How would you describe the genre of Wolf Creek?
Wolf Creek is a horror/thriller. One of the reasons that we chose to develop and produce Wolf Creek at this stage is because horror is performing very, very strongly. As a genre, horror/thriller films can be sold into most international markets. Basically, we’re in it to make a great film and make a profit for the investors. The best way for us to do that was to make a genre fl ick that had a much better chance of selling into an international market.
It’s obviously been well received. Have you received any numbers back that you can talk about?
Well, we produced the film for $1.38 million and two days before Christmas, the Weinstein brothers (who started Miramax and have now gone out on their own again) pre-emptively put a bid in for the film. We had already sold into the UK and a couple of the European countries earlier in the piece, which is quite amazing because no other Australian film has done that for a while, but two days before Christmas, the Weinsteins approached us.
After a bit of negotiation, we closed a deal with them for North American distribution, which, at that time, was the most money paid for an Australian film in about seven years. The presale of the film to them as distributors, was $7.5 million. Every investor has more than quadrupled their input into the film, even after sales agents’ percentages and so on, even before one ticket has been sold.
So, how does it work? Where does a film maker make money?
The best way to make money is to create a really great film, get billing at the international film festivals and hopefully drive up the value of your film by creating a competitive bidding situation between distribution companies. After you’ve sold distribution into various countries and regions, you also receive a trailing percentage of ticket sales. But generally, these days, about 55 per cent of revenue now comes from DVD sales — between 55 and 60 per cent. And the producers of the film get a much higher percentage of DVD sales. And that’s a trend that is looking good for film makers.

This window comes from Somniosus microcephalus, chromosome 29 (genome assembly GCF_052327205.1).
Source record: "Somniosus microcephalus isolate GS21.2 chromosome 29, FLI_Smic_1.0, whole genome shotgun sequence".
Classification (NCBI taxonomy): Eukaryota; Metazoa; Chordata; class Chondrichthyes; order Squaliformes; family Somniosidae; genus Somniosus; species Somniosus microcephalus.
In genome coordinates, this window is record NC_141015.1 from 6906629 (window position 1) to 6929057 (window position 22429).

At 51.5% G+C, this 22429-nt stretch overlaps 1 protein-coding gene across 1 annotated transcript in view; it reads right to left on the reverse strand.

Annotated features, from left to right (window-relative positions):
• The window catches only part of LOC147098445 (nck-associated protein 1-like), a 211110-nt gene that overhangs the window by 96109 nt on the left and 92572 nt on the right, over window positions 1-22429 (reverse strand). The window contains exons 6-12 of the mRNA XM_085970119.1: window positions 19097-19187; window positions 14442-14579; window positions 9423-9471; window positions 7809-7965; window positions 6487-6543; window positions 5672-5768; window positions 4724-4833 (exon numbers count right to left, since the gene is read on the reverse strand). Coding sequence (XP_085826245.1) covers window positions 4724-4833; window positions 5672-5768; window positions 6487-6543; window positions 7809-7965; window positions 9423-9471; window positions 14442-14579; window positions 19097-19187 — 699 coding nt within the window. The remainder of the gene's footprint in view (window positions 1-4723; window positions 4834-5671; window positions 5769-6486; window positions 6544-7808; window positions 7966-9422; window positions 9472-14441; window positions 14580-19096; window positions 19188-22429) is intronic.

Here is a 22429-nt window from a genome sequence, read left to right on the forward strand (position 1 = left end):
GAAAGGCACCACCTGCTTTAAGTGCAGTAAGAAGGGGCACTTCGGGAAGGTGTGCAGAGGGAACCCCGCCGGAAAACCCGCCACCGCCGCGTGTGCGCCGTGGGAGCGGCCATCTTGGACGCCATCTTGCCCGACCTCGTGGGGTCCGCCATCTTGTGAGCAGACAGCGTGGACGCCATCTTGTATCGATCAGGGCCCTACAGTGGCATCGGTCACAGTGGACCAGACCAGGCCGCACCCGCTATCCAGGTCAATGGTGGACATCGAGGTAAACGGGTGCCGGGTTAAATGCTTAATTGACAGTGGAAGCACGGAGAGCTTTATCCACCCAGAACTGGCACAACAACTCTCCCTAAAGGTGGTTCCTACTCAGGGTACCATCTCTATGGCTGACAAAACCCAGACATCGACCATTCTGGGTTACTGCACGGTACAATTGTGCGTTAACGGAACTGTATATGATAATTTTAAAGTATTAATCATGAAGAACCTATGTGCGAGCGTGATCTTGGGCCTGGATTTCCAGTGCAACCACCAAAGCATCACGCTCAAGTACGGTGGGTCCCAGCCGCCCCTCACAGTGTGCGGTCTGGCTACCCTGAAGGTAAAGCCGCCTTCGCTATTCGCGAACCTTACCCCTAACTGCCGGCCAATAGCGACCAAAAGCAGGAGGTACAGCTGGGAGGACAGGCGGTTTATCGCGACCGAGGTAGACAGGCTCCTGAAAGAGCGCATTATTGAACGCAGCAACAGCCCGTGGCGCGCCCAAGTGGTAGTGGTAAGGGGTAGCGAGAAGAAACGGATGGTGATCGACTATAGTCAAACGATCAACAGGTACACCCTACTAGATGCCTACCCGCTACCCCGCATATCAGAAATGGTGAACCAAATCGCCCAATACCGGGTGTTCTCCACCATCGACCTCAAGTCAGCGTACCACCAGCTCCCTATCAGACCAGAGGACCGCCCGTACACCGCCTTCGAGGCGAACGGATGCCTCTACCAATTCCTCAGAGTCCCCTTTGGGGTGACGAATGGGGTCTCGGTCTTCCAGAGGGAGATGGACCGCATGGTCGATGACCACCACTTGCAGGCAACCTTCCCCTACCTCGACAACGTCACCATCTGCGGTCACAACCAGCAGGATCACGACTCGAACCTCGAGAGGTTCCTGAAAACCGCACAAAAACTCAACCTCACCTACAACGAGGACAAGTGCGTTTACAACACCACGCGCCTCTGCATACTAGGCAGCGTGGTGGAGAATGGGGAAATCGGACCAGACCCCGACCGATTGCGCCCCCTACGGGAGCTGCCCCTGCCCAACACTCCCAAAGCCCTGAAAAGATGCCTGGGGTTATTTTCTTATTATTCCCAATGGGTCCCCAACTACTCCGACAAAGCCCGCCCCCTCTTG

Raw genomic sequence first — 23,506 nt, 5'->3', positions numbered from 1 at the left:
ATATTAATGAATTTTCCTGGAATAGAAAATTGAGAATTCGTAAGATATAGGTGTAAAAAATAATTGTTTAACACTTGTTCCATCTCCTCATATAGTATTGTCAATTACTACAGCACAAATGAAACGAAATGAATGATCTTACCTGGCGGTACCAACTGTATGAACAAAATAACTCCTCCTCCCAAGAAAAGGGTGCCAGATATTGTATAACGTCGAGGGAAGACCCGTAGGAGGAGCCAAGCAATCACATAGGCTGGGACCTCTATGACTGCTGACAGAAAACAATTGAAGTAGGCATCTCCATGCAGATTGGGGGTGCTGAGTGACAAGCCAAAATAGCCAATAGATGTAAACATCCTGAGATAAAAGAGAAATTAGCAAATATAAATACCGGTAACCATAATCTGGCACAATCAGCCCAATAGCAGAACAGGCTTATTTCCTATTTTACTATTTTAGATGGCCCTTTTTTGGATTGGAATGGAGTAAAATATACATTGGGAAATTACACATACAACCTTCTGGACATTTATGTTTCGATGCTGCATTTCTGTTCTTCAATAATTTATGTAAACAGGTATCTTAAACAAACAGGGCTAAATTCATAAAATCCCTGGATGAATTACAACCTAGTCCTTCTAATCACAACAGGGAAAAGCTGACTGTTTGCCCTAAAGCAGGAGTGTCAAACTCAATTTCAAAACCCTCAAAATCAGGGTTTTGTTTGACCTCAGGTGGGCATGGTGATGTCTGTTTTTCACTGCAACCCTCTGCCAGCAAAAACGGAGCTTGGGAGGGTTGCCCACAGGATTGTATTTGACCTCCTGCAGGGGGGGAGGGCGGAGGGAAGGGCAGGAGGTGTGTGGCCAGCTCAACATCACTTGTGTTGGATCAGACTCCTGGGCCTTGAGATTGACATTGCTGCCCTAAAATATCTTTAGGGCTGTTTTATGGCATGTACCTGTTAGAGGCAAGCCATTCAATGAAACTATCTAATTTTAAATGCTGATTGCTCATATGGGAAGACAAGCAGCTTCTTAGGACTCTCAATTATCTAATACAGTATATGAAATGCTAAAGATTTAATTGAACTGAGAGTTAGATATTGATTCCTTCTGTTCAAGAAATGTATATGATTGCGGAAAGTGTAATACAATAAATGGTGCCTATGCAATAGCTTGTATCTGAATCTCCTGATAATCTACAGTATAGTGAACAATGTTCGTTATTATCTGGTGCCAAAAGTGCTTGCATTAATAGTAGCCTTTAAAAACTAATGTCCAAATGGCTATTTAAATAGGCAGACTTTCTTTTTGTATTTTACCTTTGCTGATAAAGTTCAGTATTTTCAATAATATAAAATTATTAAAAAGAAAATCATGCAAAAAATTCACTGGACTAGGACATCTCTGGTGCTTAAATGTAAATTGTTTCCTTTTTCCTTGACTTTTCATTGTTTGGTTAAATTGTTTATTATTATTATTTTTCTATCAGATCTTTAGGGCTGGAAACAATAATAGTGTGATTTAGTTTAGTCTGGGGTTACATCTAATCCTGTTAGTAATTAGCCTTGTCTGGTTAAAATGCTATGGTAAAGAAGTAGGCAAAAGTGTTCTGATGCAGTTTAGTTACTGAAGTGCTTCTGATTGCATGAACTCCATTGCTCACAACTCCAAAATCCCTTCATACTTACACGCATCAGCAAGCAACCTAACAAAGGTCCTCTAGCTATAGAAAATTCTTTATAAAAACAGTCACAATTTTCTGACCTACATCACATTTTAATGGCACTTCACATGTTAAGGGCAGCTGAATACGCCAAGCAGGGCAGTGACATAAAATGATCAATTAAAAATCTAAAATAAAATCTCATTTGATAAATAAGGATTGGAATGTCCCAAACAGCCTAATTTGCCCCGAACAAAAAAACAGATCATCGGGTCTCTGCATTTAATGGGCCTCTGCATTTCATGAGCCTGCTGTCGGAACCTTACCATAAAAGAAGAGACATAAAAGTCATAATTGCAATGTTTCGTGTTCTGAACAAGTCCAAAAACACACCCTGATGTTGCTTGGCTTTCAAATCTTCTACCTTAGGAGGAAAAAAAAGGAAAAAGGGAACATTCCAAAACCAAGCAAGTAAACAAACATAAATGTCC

You license the distribution and then you get royalties from ticket sales and DVD sales.
And if it ever goes to television?
Yes, TV as well. There are different percentages negotiated for television distribution. After a wide cinema release, you go to DVD and video but the distributors negotiate TV deals as well.
The film has also been a critical success. You mentioned Sundance.
Yeah, we were the only Australian feature film to play at the 2005 Sundance Film Festival and, I think, we are the only Australian film in history to play at both Sundance and the Cannes Film Festival in the same year. We were accepted into the Directors Fortnight Competition in Cannes. At our opening screening in Cannes, we also found out that we were the third horror film ever to be accepted into the Director’s Fortnight at Cannes. The first was Texas Chainsaw Massacre in 1975. The second was Blair Witch Project, I believe, in 1997. And now Wolf Creek in 2005. So, they believe that the film has the potential to change the genre, as those films did. At this stage, it looks like Wolf Creek is going to be the biggest international release of an Australian film since Crocodile Dundee.
I’m really keen to hear about the nuts and bolts of how you went about selling Wolf Creek.
I think that one of the real reasons why Wolf Creek sold for such a big number, and performed well early in the piece, is because we approached the film differently to many Australian filmmakers. We worked out how we were going to market and brand the film at the very beginning. Distributors are actually looking for films that they can market. So, unlike most Australian films, we created film posters almost on day one. We created a trailer from footage that we collected early in the piece and made it look as slick as any Hollywood trailer. The Weinsteins actually saw the trailer before they saw the film. Their initial approach to buy the film was based on the trailer and how they could market the film.
What advice would you give to people who are trying to make a film or even those who have already tried and failed?
You need to put your balls on the line. If you really, really believe in the project, do everything you can to make sure that the film is going to sell after you’ve finished making it. I think that a lot of people are so passionate about making the film they’ve had in their head all their lives that they forget about the next step — generating revenue from the film. This is something that a filmmaker must never forget. And ultimately, that means more people get to see your film.
We’re in the throws of negotiating with an American distribution company to fully finance our next film. It is looking like it could be the biggest independent film in Australian history made solely in Australia and totally financed out of the US, which in the current state of the market is another rare occurrence.
Wolf Creek tells the harrowing story of three young backpackers and their terrifying journey after being abducted in the Australian outback. It is due for release in Australia on 3 November (Village Roadshow).